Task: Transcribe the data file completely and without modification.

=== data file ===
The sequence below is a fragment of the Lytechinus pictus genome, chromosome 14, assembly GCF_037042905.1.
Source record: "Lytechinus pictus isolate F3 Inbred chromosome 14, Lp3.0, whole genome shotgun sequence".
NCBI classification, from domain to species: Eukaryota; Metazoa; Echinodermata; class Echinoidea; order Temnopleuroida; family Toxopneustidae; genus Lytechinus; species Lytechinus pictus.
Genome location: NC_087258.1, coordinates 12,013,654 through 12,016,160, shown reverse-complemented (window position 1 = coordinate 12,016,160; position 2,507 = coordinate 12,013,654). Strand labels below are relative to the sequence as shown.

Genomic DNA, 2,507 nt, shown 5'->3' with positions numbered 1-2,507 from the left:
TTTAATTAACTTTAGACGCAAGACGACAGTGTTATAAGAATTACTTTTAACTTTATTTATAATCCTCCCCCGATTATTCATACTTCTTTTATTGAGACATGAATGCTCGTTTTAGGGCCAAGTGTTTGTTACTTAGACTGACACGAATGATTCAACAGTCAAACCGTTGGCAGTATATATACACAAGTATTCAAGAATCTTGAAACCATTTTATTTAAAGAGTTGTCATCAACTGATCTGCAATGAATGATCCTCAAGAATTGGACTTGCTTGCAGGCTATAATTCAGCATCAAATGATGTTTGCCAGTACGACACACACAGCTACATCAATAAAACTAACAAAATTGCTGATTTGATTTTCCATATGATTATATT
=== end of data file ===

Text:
The sequence below is a fragment of the Lytechinus pictus genome, chromosome 14, assembly GCF_037042905.1.
Source record: "Lytechinus pictus isolate F3 Inbred chromosome 14, Lp3.0, whole genome shotgun sequence".
NCBI classification, from domain to species: Eukaryota; Metazoa; Echinodermata; class Echinoidea; order Temnopleuroida; family Toxopneustidae; genus Lytechinus; species Lytechinus pictus.
Genome location: NC_087258.1, coordinates 12,013,654 through 12,016,160, shown reverse-complemented (window position 1 = coordinate 12,016,160; position 2,507 = coordinate 12,013,654). Strand labels below are relative to the sequence as shown.

Genomic DNA, 2,507 nt, shown 5'->3' with positions numbered 1-2,507 from the left:
TTTAATTAACTTTAGACGCAAGACGACAGTGTTATAAGAATTACTTTTAACTTTATTTATAATCCTCCCCCGATTATTCATACTTCTTTTATTGAGACATGAATGCTCGTTTTAGGGCCAAGTGTTTGTTACTTAGACTGACACGAATGATTCAACAGTCAAACCGTTGGCAGTATATATACACAAGTATTCAAGAATCTTGAAACCATTTTATTTAAAGAGTTGTCATCAACTGATCTGCAATGAATGATCCTCAAGAATTGGACTTGCTTGCAGGCTATAATTCAGCATCAAATGATGTTTGCCAGTACGACACACACAGCTACATCAATAAAACTAACAAAATTGCTGATTTGATTTTCCATATGATTATATT